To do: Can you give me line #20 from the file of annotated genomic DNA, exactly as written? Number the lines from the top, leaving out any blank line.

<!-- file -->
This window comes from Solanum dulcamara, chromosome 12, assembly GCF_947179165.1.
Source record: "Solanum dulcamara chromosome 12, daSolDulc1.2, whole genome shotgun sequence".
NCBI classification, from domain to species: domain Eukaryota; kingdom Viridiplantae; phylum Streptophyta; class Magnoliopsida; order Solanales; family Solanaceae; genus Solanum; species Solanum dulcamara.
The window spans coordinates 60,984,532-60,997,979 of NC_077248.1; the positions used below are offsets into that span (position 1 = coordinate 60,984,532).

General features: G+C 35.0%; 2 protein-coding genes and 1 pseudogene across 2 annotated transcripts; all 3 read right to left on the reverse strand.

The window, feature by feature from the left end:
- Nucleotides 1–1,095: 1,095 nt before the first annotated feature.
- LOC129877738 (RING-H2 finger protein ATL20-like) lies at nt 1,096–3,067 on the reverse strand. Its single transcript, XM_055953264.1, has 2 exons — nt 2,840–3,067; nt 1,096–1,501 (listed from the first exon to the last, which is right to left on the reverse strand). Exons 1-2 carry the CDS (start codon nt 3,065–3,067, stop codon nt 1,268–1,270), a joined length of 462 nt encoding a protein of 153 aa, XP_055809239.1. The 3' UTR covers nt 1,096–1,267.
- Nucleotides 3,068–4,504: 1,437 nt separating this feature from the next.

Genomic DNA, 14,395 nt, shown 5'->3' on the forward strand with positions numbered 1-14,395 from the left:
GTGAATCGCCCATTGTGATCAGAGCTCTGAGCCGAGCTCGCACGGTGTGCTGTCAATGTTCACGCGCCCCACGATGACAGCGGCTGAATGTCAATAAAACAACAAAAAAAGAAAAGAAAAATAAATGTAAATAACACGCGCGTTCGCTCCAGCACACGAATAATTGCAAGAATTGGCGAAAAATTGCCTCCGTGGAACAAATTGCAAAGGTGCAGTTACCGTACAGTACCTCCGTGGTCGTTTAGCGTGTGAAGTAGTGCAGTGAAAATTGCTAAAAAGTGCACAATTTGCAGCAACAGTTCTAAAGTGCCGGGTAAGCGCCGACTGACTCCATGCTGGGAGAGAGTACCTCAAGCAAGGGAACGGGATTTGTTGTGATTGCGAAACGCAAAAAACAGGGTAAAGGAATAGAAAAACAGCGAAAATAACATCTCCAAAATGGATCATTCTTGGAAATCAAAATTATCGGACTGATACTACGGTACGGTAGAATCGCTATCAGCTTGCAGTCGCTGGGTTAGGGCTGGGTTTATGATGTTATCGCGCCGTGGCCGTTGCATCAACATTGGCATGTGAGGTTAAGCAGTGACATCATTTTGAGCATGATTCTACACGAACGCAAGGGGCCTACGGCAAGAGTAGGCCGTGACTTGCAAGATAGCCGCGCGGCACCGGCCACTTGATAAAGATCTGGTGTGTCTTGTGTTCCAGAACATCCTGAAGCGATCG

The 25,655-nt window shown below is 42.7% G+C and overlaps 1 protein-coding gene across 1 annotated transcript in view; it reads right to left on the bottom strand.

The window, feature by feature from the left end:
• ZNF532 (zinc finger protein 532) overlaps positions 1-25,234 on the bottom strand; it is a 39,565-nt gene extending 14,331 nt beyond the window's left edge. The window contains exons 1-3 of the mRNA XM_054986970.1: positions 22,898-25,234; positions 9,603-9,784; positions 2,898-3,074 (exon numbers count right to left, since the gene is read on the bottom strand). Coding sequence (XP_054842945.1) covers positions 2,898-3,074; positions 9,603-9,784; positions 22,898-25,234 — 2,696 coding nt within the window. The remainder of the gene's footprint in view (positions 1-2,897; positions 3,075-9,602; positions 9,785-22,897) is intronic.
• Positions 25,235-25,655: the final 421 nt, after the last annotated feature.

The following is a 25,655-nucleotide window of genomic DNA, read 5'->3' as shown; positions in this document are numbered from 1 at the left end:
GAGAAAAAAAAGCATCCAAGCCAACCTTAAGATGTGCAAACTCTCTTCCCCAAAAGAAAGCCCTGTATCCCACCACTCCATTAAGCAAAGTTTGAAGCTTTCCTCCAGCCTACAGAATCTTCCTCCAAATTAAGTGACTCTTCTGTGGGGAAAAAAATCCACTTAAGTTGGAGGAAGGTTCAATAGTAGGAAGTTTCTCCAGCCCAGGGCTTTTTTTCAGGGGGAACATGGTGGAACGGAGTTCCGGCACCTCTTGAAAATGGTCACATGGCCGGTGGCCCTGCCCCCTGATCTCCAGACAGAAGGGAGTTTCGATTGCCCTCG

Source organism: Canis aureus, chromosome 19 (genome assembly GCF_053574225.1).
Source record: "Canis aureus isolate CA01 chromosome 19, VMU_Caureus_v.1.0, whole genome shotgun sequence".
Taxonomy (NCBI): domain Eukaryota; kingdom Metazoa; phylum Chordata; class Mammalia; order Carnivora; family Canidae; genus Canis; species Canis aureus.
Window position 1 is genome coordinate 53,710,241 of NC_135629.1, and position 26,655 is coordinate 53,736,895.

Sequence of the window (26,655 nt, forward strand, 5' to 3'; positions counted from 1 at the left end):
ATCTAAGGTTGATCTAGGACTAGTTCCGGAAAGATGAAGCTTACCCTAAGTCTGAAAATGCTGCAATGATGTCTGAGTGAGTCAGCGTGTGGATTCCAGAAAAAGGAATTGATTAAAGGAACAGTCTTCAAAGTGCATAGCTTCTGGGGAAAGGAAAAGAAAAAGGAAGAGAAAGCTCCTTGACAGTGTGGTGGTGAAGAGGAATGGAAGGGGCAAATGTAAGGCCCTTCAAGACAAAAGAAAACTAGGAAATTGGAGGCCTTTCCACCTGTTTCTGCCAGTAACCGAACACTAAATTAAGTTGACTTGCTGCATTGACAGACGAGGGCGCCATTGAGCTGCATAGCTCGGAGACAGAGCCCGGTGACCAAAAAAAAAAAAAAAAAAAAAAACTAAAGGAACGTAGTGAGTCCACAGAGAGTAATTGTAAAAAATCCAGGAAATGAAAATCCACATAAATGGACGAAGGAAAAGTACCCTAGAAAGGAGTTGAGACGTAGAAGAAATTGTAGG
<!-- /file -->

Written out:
Taxonomy (NCBI): domain Eukaryota; kingdom Metazoa; phylum Chordata; class Mammalia; order Carnivora; family Canidae; genus Canis; species Canis aureus.